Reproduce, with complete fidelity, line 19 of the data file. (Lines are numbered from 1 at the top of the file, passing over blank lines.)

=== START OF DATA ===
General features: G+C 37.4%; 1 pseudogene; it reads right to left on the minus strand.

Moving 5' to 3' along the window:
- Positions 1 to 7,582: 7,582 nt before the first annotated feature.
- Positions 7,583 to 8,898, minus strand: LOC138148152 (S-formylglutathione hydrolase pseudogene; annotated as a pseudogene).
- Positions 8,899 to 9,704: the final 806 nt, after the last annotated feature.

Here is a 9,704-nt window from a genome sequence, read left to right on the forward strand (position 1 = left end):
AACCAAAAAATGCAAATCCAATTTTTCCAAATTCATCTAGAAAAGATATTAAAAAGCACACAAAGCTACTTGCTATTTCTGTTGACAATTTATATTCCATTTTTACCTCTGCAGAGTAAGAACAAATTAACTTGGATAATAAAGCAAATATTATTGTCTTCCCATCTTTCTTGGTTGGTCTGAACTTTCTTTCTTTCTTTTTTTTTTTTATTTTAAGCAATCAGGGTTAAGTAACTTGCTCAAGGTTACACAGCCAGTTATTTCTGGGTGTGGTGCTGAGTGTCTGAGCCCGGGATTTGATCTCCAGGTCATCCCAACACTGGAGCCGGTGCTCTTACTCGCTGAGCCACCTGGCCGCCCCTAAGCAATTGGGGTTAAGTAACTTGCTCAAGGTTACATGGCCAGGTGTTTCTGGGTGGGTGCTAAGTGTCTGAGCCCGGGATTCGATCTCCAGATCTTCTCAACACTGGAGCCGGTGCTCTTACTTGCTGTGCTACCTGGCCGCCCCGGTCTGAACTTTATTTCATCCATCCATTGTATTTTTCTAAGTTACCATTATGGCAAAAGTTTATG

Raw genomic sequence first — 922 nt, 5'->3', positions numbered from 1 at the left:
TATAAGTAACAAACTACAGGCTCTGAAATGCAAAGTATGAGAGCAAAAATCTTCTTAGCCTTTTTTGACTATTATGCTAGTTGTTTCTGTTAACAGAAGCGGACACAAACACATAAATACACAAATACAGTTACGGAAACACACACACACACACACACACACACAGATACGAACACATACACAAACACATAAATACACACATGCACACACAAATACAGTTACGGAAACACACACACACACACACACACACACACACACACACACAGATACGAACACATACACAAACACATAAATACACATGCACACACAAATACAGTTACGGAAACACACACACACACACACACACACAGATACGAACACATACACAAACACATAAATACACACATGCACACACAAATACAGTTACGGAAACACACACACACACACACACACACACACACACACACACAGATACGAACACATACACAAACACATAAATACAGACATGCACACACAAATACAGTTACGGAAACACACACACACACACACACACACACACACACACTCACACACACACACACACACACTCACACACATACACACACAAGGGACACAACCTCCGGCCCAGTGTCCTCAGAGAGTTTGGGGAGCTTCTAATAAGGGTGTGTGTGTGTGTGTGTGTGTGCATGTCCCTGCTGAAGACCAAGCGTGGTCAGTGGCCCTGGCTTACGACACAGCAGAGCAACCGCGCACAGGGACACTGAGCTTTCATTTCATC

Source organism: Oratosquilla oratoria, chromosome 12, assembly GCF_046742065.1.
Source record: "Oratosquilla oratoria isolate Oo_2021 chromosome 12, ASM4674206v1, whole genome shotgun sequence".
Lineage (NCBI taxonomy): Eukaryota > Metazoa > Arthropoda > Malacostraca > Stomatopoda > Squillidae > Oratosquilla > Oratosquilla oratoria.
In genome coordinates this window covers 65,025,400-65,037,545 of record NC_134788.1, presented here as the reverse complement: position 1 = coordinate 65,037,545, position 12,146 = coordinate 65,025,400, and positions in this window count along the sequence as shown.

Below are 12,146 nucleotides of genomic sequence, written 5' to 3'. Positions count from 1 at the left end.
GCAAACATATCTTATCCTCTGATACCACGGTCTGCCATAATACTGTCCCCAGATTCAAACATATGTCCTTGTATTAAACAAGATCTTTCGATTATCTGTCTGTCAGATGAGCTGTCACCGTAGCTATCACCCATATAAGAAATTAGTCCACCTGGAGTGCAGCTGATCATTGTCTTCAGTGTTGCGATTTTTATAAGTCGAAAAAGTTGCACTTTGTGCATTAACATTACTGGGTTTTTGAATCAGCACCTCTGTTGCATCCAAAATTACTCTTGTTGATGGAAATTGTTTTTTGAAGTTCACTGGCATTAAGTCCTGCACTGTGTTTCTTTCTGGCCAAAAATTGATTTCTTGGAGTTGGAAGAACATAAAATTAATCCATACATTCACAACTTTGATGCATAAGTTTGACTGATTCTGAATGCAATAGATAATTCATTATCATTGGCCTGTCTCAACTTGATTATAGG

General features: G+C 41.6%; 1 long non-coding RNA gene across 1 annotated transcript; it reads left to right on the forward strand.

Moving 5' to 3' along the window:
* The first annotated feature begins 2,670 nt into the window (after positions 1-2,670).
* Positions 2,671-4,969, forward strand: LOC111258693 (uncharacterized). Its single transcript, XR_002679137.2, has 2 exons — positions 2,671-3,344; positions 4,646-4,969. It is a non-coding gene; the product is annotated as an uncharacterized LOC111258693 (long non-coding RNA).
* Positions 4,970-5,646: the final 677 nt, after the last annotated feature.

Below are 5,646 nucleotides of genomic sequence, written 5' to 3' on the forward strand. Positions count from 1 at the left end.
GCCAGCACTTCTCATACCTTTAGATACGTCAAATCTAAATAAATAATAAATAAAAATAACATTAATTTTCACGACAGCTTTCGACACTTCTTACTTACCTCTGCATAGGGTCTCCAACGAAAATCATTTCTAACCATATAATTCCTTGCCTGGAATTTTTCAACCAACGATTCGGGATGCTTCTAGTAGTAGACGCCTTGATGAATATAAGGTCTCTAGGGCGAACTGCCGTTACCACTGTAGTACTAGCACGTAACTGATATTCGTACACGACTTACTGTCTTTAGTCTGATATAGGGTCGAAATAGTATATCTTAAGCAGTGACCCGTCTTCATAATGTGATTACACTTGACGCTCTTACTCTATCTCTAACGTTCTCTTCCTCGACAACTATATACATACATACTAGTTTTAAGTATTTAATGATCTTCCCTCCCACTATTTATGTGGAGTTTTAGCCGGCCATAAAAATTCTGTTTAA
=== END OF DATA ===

* Positions 2,671-4,969, forward strand: LOC111258693 (uncharacterized). Its single transcript, XR_002679137.2, has 2 exons — positions 2,671-3,344; positions 4,646-4,969. It is a non-coding gene; the product is annotated as an uncharacterized LOC111258693 (long non-coding RNA).